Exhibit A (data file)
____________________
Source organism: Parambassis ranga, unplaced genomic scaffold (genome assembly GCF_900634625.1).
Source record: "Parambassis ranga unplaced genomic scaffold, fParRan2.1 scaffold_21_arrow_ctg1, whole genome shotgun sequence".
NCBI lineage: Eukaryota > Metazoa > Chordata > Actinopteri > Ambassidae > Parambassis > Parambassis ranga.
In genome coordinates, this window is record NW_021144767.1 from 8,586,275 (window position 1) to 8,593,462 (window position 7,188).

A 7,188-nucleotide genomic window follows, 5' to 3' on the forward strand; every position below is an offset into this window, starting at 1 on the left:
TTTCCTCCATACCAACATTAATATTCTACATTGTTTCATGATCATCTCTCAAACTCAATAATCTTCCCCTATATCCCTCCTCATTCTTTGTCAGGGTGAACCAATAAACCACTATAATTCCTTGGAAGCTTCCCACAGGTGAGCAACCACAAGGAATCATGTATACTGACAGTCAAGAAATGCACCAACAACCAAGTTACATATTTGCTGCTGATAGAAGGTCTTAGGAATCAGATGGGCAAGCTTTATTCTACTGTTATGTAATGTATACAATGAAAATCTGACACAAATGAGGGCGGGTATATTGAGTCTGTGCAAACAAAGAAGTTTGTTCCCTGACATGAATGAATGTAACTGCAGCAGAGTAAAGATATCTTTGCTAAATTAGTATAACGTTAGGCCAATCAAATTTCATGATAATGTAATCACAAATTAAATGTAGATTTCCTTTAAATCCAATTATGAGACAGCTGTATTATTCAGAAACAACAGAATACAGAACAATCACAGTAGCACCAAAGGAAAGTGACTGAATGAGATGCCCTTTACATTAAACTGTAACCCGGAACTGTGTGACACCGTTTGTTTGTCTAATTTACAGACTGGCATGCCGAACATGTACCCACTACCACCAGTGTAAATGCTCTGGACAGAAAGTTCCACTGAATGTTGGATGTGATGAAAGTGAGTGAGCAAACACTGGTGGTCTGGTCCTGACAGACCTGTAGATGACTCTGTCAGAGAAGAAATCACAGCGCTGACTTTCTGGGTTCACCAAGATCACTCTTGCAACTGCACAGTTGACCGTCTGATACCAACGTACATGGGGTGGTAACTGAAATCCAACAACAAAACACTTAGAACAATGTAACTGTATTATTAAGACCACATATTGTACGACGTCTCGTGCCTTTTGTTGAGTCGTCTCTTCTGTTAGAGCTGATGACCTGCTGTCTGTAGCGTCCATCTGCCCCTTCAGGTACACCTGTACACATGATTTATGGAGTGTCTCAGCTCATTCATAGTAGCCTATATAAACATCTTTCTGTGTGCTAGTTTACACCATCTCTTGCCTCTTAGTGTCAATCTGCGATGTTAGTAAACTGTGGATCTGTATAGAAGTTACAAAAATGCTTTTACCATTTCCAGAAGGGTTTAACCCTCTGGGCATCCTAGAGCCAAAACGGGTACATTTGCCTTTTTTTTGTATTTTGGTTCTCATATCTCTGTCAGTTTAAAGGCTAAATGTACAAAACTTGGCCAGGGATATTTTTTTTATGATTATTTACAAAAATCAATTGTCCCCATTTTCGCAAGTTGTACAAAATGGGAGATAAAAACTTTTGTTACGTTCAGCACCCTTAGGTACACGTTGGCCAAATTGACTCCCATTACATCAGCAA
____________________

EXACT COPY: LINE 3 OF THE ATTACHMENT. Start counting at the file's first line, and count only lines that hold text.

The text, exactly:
NCBI lineage: Eukaryota > Metazoa > Chordata > Actinopteri > Ambassidae > Parambassis > Parambassis ranga.